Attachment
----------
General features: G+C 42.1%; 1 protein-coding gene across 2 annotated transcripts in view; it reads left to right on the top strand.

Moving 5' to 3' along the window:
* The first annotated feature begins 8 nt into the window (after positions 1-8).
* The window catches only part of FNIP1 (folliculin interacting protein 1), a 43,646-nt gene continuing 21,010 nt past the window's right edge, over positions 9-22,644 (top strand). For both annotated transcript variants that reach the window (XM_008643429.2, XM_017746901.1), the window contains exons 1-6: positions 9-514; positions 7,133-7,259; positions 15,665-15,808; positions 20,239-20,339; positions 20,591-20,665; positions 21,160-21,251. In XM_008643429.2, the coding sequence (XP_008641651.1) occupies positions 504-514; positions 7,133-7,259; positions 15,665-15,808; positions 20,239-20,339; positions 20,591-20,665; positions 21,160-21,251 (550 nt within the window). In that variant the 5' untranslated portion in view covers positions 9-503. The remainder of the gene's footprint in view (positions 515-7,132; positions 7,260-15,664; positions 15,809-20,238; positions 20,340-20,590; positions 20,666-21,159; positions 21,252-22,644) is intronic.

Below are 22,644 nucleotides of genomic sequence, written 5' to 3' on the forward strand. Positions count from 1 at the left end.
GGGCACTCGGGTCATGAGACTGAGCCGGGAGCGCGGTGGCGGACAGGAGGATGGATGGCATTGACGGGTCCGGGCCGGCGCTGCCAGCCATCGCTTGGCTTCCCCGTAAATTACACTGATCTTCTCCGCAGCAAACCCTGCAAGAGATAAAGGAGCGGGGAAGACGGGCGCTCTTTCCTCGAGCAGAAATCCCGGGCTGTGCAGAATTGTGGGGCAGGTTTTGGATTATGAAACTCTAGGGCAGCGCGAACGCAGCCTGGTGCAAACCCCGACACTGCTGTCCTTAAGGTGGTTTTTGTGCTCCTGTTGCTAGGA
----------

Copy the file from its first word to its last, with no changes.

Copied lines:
General features: G+C 42.1%; 1 protein-coding gene across 2 annotated transcripts in view; it reads left to right on the top strand.

Moving 5' to 3' along the window:
* The first annotated feature begins 8 nt into the window (after positions 1-8).
* The window catches only part of FNIP1 (folliculin interacting protein 1), a 43,646-nt gene continuing 21,010 nt past the window's right edge, over positions 9-22,644 (top strand). For both annotated transcript variants that reach the window (XM_008643429.2, XM_017746901.1), the window contains exons 1-6: positions 9-514; positions 7,133-7,259; positions 15,665-15,808; positions 20,239-20,339; positions 20,591-20,665; positions 21,160-21,251. In XM_008643429.2, the coding sequence (XP_008641651.1) occupies positions 504-514; positions 7,133-7,259; positions 15,665-15,808; positions 20,239-20,339; positions 20,591-20,665; positions 21,160-21,251 (550 nt within the window). In that variant the 5' untranslated portion in view covers positions 9-503. The remainder of the gene's footprint in view (positions 515-7,132; positions 7,260-15,664; positions 15,809-20,238; positions 20,340-20,590; positions 20,666-21,159; positions 21,252-22,644) is intronic.

Below are 22,644 nucleotides of genomic sequence, written 5' to 3' on the forward strand. Positions count from 1 at the left end.
GGGCACTCGGGTCATGAGACTGAGCCGGGAGCGCGGTGGCGGACAGGAGGATGGATGGCATTGACGGGTCCGGGCCGGCGCTGCCAGCCATCGCTTGGCTTCCCCGTAAATTACACTGATCTTCTCCGCAGCAAACCCTGCAAGAGATAAAGGAGCGGGGAAGACGGGCGCTCTTTCCTCGAGCAGAAATCCCGGGCTGTGCAGAATTGTGGGGCAGGTTTTGGATTATGAAACTCTAGGGCAGCGCGAACGCAGCCTGGTGCAAACCCCGACACTGCTGTCCTTAAGGTGGTTTTTGTGCTCCTGTTGCTAGGA